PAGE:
For domestic improvement, he will require the translation in form of match-winner Redmond, vibrant on Wednesday night but for most of the season a source of frustration as the 22-year-old has limited his potential to just glimpses after his £11 million move from Norwich in the summer. Puel will also need added consistency from Jordy Clasie and especially Dusan Tadic, the latter struggling to replicate his efforts of last season where he scored 7 goals and made 12 assists.
Virgil van Dijk, solid enough to compensate for Fonte’s absence alongside Maya Yoshida, Oriel Romeu, and Ryan Bertrand were as excellent on Wednesday as they have been all season but Puel’s team has been let down by a scarcity of conviction.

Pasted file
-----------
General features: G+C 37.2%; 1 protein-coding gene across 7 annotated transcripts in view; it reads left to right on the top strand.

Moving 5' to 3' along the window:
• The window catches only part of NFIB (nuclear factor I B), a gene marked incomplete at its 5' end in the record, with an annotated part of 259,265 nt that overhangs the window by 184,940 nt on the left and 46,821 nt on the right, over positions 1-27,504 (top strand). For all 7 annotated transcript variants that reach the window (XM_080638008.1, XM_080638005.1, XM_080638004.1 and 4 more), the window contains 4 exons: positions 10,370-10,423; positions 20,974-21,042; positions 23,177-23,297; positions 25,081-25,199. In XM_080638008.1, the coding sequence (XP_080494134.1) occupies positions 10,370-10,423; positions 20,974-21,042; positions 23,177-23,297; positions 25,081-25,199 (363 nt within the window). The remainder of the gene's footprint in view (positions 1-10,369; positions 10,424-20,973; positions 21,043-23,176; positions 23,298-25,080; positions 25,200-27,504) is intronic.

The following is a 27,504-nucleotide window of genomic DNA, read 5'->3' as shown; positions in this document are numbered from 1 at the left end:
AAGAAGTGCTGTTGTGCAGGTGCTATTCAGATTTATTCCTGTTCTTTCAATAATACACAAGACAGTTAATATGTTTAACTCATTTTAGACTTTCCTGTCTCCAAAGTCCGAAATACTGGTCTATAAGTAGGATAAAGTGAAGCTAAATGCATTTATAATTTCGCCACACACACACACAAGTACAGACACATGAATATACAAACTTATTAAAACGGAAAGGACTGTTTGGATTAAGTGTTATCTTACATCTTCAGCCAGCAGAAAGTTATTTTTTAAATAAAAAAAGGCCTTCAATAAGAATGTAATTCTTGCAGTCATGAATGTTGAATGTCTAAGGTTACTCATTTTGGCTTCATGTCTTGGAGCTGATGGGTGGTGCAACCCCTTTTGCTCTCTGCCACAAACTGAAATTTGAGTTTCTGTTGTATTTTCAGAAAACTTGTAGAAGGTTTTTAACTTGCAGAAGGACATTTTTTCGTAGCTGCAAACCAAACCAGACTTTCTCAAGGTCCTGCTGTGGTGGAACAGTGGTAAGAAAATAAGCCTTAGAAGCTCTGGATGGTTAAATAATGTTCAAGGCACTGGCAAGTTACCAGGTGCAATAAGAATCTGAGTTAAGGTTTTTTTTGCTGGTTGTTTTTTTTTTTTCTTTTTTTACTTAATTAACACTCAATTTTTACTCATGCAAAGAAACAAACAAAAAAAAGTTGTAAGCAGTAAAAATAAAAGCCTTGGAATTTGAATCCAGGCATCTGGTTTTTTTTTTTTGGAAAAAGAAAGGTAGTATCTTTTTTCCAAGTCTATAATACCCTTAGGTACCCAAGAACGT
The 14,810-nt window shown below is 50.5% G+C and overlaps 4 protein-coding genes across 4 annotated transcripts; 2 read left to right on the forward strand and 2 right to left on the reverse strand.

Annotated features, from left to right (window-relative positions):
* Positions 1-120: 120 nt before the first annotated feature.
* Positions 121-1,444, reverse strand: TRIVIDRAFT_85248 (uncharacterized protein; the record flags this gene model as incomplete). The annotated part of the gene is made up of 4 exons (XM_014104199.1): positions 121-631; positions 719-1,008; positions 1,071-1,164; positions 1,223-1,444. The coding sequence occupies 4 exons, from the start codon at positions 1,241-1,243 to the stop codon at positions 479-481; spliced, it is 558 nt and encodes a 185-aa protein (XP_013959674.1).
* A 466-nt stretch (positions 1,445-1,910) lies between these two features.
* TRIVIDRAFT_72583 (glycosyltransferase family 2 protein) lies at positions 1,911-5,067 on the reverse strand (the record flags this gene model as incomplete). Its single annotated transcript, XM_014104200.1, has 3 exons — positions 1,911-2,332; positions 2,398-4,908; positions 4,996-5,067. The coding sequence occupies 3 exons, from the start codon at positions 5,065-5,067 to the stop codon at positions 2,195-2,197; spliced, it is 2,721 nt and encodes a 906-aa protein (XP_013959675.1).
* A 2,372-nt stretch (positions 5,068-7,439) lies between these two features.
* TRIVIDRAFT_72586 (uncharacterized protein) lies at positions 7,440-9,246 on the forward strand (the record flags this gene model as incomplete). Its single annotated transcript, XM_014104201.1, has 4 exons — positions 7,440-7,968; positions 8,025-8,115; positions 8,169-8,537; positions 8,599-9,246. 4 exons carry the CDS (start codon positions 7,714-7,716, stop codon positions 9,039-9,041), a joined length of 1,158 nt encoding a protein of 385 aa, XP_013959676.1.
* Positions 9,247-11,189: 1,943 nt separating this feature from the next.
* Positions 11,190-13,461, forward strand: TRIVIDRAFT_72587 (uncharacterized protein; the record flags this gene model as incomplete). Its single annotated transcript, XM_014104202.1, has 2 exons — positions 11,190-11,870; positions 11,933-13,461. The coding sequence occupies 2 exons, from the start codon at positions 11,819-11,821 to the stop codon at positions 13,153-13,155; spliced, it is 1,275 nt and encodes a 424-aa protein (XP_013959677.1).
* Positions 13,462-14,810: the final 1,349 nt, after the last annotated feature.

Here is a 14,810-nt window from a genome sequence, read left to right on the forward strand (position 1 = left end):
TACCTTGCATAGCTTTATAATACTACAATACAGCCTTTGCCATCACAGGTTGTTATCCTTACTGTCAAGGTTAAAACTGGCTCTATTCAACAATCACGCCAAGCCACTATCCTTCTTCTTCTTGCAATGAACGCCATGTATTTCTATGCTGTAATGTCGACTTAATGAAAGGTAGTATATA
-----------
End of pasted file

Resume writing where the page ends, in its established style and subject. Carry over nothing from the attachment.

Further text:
Only the league’s top 6 have created more chances and taken more shots per game than Puel’s supposedly ‘dull’ Southampton but they have lacked anybody, apart from Charlie Austin who managed 9 goals before getting injured in early December, to assert themselves around the box.
Pierre-Emile Hojbjerg arrived to great excitement in the summer after receiving his education from the Pep Guardiola school at Bayern Munich but has only littered otherwise unassuming displays with classy touches.
Steven Davis maintains the midfield beat but will not decide games, Jay Rodriguez has shown possible mental scars that still linger from his long-term injury while Sofiane Boufal and Jeremy Pied, who Puel trusted enough to bring with him from France, have managed just 636 minutes between them due to injuries. Shane Long, who crafted Redmond’s late chance on Wednesday evening, has mostly been restricted to late-injections of energy from the bench.